I tend to change the channel when former Trump campaign spokesman Jason Miller appears on a CNN panel. This is not due to his opinions or dedication to an administration I abhor, but because it’s difficult to separate his on-air commentary from the knowledge of his affair with fellow Trump staffer AJ Delgado. His continued presence in the public eye is a pointed reminder that despite the adage “it takes two to tango” — in this case, it appears that only one participant is forced to suffer the professional consequences.
At this point, many lurid details of their relationship have become public knowledge. Delgado says that Miller claimed he was separated from his wife when they began their relationship. He has kept mostly quiet regarding the specific circumstances, though now-published text messages indicate ongoing involvement rather than a one-night stand (as initial rumors suggested). Whatever the circumstances may be, it resulted in the birth of a baby boy who did not ask to be the center of a public custody dispute with both parents demanding the other receive mental health screenings amid accusations of libel and abuse.
Despite both parties being highly visible and vocal supporters of the President during his 2016 campaign — as well as members of the transition team — neither one made it to the White House. Miller was the first pick to be Communications Director and declined the offer only two days later to “spend time with his family” after his infidelity became news. But Miller ended up doing just fine. He went on to join advisory firm Teneo Strategy, became a regular political contributor on CNN, and still visits the White House on occasion to offer his expertise.
Yet Delgado has all but disappeared. Now she’s back in her Miami hometown doing “non-profit legal work” with no more almost-nightly appearances on Hannity, no more pieces in the Wall Street Journal, and no more trips to Trump Tower. Whatever one may think of her choice to publicize details of the ongoing legal proceedings on Twitter, there’s something rather uneven in how their political careers shook out.
Try to set aside who is to be believed and try to set aside one’s opinion of who is in the wrong. Instead, ask why it is that Miller is on cable news several nights a week while Delgado is absent after so much prior airtime. Ask why Miller has the administration’s ear still while Delgado has been made a persona non grata. Ask why Delgado deactivated her social media for nearly a year after being flooded by abuse by those too happy to point out that an affair is inconsistent with “family values.” Ask why only Delgado is called a “whore,” “slut,” and “homewrecker” by gleeful trolls while Miller gets a shrug from the media and keeps his marriage.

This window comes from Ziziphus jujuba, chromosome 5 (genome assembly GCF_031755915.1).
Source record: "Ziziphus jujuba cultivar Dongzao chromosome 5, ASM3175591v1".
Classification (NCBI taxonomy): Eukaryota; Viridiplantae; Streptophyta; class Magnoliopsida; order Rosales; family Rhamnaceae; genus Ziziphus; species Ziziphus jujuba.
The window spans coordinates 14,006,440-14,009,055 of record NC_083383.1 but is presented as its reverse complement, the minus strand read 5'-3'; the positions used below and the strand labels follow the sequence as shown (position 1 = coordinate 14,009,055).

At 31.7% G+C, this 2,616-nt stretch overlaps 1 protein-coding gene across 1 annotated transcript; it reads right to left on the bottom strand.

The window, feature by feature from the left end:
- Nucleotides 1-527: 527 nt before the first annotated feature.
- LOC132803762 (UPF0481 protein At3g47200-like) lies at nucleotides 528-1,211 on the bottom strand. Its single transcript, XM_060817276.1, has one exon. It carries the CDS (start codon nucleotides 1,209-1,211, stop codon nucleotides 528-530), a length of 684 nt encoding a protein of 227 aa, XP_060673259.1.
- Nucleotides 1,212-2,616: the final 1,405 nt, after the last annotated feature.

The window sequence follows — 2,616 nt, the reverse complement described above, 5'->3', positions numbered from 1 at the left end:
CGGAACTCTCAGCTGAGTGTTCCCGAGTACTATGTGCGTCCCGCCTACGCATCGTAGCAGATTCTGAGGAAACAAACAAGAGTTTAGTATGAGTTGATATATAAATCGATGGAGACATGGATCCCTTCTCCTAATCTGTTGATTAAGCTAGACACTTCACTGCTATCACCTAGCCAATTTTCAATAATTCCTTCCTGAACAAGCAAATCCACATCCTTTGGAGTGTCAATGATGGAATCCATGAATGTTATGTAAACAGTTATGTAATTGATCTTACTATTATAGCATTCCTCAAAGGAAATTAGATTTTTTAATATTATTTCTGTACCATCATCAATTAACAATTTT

Some will say there’s an imbalance in qualifications that led to these lopsided results. But Delgado’s background has not suddenly changed since becoming a mother. Parenthood has not altered the very same résumé that had brought her to the Trump campaign and to so many talk shows. She continues to work while raising their son, so it’s not a matter of electing to drop out of the workforce to stay at home.
The repercussions to Delgado’s political career suggest something deeper than all that. This episode highlights something inherently rotten in our culture that continues to blame women solely for sexual indiscretions. Much like Hamlet’s Ophelia who was urged to “get thee to a nunnery,” Delgado has been banished from the political sphere even though it’s obvious that an affair requires mutual participation. She went from being everywhere to being absolutely nowhere in the space of a few months.
Even though our news media claims to be enlightened to the struggles women face after it was forced to cope with the #MeToo fallout, that same media continues to play a role in placing far harsher punishment on only one participant — the one who has to experience the most visible physical consequences of sex. This is the very same media that flirts with the idea of giving self-professed male sexual abusers a chance to redeem themselves. Yet they can’t be bothered to book a female commentator due to her sin of participating in a consensual sexual relationship that happened to result in pregnancy.
It’s a curious thing that in this supposedly enlightened time of societal self-reflection we still refuse to forgive a single woman for making an error in judgment. Perhaps that woman “should have known better,” but so should have the man with a wife at home. It’s disgraceful that Delgado has been dropped by the networks who loved having her on previously while Miller gets away relatively scot-free.
Of course, there can be reasons we don’t know about that may explain why Delgado has been ostracized. On its face, however, it seems that the same contradicting expectations apply: “boys will be boys” while women are expected to be sexual puritans. The man keeps his marriage, keeps making big bucks, keeps his White House connections, and keeps his visibility — and the woman ends up with next to nothing.
We may be getting closer to some sort of cultural awakening, but clearly we have a very long way to go.
Skyler Mann is a mother and professional who moonlights as a political commentator. She was a managing editor and a host for the Pocket Full of Liberty podcast. She has a BA in philosophy from Columbia University and can be found on Twitter at @sevenlayercake.